Would you ever date someone in prison?

Could you fall in love with one of the millions of men living behind bars in America?  (Photo:  Natasha Haverty)

Could you fall in love with one of the millions of men living behind bars in America? (Photo: Natasha Haverty)

One of the enduring realities of life behind bars is that people on the inside often want and need support from people on the outside.

Sometimes that yearning – which can provide practical stuff as well as emotional connections — leads to on-going relationships, love-affairs, even marriages.

I’ve interviewed women several times in my career who were involved in long-term committed relationships with incarcerated men.

For some, particularly in poor African American, Hispanic and rural white communities, the fact that a guy is locked up just isn’t that huge a deal – incarceration is a normal part of the life experience for couples and families.

But it’s still a bit mysterious.  Why would a woman hang on?  Why would anyone spend years — or decades? — trying to make it work with someone who committed a crime, whose life in on hold indefinitely?

In this week’s Slate magazine, writer Melody Wilson grapples with this question.  She herself was in a long-term relationship with an inmate, whom she calls “Justin.”

“[I]n the spring of 2006, Justin came back into my life with a phone call from my mother,” Wilson writes.  “This time, he’d really screwed up, my mom told me; he’d been arrested as an accomplice in a double murder.”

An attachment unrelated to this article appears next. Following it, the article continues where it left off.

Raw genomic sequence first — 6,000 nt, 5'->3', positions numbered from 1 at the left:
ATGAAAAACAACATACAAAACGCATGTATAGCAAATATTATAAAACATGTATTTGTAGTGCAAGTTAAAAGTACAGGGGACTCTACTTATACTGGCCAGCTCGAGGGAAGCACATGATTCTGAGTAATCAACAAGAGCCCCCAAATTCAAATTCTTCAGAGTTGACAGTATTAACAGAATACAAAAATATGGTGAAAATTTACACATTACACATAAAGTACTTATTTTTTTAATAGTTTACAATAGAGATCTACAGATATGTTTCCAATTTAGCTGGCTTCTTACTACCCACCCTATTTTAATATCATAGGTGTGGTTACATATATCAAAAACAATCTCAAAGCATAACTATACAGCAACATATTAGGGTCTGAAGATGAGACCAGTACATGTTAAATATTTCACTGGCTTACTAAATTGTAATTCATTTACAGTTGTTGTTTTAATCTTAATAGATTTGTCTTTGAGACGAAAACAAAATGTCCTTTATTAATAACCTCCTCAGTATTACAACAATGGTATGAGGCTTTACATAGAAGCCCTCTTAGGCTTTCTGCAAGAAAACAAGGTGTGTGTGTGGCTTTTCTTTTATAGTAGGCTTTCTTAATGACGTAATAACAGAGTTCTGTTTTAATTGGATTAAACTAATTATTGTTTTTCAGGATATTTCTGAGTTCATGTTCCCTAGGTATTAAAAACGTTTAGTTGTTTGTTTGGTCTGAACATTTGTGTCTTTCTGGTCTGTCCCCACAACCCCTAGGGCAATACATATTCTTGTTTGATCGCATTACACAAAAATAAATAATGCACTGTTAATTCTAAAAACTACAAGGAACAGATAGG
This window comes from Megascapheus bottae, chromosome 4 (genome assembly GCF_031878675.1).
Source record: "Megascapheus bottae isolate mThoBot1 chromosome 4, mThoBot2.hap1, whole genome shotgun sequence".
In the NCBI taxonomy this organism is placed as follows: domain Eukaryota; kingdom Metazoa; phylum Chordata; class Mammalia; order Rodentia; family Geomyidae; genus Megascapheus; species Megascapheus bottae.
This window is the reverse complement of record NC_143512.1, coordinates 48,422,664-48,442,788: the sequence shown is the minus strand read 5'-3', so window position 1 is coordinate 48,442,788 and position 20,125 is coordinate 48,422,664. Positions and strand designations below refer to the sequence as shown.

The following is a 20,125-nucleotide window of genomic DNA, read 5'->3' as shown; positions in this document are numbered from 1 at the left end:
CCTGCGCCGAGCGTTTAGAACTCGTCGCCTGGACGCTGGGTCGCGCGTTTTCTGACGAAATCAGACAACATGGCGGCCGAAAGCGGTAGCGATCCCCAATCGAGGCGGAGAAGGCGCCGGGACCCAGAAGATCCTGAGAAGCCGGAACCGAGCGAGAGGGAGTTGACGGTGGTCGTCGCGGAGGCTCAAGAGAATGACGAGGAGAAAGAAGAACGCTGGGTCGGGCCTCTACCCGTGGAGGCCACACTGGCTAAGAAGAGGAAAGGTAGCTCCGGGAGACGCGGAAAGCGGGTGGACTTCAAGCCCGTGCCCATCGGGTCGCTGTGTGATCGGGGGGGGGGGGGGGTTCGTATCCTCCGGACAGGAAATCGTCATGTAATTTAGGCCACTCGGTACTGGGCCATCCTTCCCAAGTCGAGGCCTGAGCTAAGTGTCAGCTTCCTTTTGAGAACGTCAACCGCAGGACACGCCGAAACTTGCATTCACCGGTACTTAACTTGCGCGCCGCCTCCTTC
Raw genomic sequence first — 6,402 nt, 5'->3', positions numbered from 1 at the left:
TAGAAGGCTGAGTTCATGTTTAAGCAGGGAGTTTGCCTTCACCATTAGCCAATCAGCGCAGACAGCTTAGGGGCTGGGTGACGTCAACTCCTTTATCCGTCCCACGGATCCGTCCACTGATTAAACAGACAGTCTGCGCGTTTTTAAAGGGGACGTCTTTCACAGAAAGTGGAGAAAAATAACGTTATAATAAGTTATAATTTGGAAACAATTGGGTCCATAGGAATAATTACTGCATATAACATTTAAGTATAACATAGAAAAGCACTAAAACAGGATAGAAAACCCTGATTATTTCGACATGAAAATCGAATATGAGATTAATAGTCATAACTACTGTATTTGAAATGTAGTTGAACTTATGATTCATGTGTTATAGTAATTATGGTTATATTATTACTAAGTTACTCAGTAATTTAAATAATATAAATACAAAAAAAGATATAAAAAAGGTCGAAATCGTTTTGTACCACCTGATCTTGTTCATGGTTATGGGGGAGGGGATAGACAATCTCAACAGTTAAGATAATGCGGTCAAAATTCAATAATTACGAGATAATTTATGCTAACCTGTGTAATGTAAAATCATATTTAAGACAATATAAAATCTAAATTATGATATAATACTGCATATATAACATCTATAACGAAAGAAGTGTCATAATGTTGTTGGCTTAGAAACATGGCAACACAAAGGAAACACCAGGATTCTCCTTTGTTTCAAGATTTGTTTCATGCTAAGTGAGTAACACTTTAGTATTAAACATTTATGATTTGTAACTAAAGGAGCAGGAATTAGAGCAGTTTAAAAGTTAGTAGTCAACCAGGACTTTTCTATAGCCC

Wilson acknowledges that the idea of this kind of relationship faces a lot of skepticism, even dismissal.

Prison relationships, in particular, “tend to be built mostly on fantasy of the other,” Harley Conner assures me. Conner is a doctoral candidate in clinical psychology at George Washington University who has worked as a probation counselor to jailed youth and has conducted clinical work in forensic and correctional settings for about three years.

In the end, Wilson’s prison relationship ended — after about a year — without much fanfare.  “We grew apart,” she writes.  But she says she received a lot of meaningful support and love from Justin.

So what do you think?  If the person you loved were sent to prison, or if you met someone incarcerated, could you — would you? — connect?  Or would this be a non-starter?

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